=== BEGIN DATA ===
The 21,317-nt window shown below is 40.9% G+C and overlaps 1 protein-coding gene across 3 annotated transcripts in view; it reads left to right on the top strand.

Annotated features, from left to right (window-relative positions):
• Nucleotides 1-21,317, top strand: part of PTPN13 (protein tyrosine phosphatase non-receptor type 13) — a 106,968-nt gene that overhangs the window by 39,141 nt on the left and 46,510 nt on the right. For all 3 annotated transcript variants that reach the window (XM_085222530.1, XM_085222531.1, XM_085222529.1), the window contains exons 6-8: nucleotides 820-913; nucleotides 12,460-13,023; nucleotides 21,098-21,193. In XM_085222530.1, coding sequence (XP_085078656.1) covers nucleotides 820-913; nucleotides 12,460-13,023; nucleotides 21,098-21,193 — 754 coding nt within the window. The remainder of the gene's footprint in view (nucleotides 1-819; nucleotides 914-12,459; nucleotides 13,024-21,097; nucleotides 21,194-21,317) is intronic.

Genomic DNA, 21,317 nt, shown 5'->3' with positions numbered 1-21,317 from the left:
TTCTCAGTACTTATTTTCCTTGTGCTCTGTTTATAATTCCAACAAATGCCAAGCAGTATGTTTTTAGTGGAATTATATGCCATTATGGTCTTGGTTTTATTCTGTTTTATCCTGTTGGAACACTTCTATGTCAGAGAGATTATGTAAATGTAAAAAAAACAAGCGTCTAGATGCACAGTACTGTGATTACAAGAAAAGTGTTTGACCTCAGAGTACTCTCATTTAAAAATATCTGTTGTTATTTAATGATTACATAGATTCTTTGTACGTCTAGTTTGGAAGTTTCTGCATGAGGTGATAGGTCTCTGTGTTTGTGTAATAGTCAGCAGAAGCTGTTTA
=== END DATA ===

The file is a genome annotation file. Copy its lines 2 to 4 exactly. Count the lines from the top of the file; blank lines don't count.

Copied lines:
Annotated features, from left to right (window-relative positions):
• Nucleotides 1-21,317, top strand: part of PTPN13 (protein tyrosine phosphatase non-receptor type 13) — a 106,968-nt gene that overhangs the window by 39,141 nt on the left and 46,510 nt on the right. For all 3 annotated transcript variants that reach the window (XM_085222530.1, XM_085222531.1, XM_085222529.1), the window contains exons 6-8: nucleotides 820-913; nucleotides 12,460-13,023; nucleotides 21,098-21,193. In XM_085222530.1, coding sequence (XP_085078656.1) covers nucleotides 820-913; nucleotides 12,460-13,023; nucleotides 21,098-21,193 — 754 coding nt within the window. The remainder of the gene's footprint in view (nucleotides 1-819; nucleotides 914-12,459; nucleotides 13,024-21,097; nucleotides 21,194-21,317) is intronic.

Genomic DNA, 21,317 nt, shown 5'->3' with positions numbered 1-21,317 from the left: